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Nevada Lawyer
December 2010
However, if you are not aggressive enough on behalf or your client, out of fear of breaking a rule or offending a judge, your client suffers the consequences. It takes time to develop the judgment to reconcile these conflicts in the best manner possible. A mentor can help you develop judgment more efficiently and help you avoid mistakes in judgment – mistakes which could adversely affect you, your client and our system of justice.
Pursue a Practice Area which Suits your Personality
If you follow this piece of advice, the conflicts you experience in your work will be reduced. Life will be more satisfying. After two years at my firm, I took a leave of absence and worked in the Maricopa County Public Defenders Office in Phoenix. I learned first hand the valuable service those public defenders provide, making sure that criminal prosecutions are handled fairly and impartially. Personally, I found it very difficult to relate to my clients. I’ll never forget the gentleman who lobbed grapefruits at police cars so that he could spend a few nights in jail. I learned how important it was to me that my clients understand and appreciate the service I provide them. Because of this, the public defender’s office was not for me. This is hard advice to follow when jobs are scarce. But I’d advise you to keep the long view and remember why you chose to become a lawyer. When the opportunity arises, make the job choice that is true to you.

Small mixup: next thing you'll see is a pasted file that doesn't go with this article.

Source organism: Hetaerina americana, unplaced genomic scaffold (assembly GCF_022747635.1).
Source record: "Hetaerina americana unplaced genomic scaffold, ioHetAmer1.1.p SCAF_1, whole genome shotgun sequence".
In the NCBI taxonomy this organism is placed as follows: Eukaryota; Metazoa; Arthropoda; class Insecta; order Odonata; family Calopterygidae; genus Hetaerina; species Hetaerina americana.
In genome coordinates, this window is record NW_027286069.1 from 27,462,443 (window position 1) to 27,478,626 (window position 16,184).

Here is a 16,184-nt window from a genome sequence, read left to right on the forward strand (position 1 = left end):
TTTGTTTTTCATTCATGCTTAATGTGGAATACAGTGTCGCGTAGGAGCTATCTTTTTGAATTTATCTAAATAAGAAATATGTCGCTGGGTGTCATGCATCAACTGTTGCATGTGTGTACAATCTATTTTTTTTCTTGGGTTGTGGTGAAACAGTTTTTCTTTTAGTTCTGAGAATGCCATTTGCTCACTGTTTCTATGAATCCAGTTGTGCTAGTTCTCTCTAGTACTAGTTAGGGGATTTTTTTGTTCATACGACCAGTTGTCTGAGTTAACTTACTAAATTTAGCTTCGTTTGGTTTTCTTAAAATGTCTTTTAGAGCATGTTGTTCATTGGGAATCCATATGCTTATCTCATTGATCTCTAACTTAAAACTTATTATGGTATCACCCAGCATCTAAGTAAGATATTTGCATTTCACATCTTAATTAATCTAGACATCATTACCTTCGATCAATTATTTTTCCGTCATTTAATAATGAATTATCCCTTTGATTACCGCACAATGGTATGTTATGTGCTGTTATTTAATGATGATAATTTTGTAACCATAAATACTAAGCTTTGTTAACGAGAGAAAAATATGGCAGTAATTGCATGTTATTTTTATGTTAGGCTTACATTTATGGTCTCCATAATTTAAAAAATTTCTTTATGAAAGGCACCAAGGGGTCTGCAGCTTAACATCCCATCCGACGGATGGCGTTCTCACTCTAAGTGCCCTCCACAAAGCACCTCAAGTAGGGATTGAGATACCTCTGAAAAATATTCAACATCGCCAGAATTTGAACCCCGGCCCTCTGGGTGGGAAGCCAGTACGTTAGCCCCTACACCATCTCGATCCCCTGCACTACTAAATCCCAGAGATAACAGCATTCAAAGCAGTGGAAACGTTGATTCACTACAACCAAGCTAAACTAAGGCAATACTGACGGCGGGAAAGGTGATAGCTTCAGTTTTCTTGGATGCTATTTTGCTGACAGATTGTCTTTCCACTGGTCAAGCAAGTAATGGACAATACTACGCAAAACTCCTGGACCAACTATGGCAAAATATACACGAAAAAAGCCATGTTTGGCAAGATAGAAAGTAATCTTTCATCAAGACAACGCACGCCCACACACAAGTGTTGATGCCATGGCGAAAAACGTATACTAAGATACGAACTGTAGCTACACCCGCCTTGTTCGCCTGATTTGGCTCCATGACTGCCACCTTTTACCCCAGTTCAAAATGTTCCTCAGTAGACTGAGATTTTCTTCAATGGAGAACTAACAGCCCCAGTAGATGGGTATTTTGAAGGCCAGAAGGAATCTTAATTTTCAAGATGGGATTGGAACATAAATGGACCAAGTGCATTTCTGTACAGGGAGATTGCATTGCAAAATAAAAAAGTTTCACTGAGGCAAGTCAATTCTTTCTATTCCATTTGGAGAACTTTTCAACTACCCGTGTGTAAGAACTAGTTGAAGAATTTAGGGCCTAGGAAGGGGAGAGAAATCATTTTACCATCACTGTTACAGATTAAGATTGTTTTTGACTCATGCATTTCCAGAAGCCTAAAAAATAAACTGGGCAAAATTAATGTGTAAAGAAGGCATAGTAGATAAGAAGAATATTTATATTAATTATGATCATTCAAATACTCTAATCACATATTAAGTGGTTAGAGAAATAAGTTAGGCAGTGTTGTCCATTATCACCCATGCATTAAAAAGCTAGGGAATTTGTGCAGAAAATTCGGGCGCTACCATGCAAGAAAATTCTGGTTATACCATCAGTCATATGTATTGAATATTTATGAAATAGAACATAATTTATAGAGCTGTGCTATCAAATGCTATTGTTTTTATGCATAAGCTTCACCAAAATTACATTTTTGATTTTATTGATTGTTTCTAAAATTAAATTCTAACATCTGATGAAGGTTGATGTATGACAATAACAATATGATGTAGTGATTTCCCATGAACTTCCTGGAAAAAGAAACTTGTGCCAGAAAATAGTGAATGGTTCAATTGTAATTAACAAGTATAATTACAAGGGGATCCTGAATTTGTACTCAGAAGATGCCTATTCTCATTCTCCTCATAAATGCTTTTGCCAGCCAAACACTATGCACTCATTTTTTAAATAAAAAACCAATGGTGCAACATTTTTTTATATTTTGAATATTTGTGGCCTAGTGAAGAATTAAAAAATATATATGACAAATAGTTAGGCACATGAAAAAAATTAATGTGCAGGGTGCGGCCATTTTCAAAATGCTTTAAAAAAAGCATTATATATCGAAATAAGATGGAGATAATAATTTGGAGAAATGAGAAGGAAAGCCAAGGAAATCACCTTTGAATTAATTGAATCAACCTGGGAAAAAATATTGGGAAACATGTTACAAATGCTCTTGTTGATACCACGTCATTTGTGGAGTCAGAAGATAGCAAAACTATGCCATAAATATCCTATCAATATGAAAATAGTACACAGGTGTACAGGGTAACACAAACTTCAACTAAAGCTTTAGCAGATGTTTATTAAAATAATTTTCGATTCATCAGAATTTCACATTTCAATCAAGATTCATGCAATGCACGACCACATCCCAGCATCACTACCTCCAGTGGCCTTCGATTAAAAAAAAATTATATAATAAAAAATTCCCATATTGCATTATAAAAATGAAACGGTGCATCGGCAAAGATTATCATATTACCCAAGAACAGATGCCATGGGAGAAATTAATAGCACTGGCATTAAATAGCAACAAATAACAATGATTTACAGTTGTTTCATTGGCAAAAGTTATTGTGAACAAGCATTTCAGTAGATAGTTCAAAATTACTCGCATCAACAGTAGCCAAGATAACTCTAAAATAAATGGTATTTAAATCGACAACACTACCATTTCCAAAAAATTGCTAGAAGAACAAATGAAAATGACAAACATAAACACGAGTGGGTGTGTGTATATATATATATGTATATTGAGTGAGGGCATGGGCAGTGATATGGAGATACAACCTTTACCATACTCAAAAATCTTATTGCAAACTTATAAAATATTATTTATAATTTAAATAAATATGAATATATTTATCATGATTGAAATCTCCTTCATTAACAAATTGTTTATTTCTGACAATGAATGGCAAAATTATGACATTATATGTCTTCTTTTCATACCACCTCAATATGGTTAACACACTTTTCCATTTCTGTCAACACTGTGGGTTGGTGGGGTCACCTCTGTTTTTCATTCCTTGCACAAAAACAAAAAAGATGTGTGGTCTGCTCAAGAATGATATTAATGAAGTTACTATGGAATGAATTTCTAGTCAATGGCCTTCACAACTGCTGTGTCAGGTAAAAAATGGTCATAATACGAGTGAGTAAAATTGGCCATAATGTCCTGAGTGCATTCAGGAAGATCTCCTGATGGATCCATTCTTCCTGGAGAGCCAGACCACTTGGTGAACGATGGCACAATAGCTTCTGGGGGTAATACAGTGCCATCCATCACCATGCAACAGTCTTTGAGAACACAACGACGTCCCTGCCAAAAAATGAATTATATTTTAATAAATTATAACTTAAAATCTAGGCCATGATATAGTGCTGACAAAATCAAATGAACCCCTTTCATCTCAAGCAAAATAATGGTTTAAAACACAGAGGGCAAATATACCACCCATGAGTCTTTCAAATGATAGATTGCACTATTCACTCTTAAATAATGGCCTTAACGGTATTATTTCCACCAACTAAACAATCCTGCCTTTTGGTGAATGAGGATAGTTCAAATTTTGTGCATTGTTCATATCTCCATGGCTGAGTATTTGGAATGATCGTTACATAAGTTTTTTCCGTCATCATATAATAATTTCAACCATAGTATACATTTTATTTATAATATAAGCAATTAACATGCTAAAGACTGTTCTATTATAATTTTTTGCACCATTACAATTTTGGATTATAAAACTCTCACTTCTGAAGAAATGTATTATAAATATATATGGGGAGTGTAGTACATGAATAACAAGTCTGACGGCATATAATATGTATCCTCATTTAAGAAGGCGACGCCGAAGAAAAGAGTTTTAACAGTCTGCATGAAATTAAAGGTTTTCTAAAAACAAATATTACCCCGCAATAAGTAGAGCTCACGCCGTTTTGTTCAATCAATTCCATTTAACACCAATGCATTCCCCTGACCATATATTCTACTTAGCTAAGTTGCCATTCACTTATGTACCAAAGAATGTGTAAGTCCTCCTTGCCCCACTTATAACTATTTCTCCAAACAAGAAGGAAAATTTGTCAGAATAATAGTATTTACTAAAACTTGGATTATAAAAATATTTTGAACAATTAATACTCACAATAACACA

Make Time for Yourself and Your Community
Early in your career it’s a good idea to spend as much time as you can working as a lawyer; take on all the responsibility you can handle, develop your skills and judgment. Once you begin to feel comfortable in your role, you can branch out by getting involved in community activities and/or law-related activities. These activities help your practice. You’ll find more mentors, enhance your reputation and gain a frame of reference outside of your practice. Also, spend time on your personal well being, including personal relationships, outside interests, vacations and exercise. These activities will improve your creativity and capacity at work, improve your judgment and provide yet another frame of reference for the issues you have to face every day. Once you find a balance of work, community service and personal life that works for you, you will be well on your way to a satisfying life as a lawyer. Your reputation as an attorney is your most important asset. It takes years to build an exemplary reputation. One serious error in judgment can ruin it all. The State Bar of Nevada works hard to prevent these catastrophes. Each time the reputation of a member of our bar is damaged, public confidence in lawyers and our administration of justice is damaged. All the members of the state bar, judges and attorneys, want you to succeed in this profession. You face great challenges and great opportunities. Don’t go it alone.
December 2010
Nevada Lawyer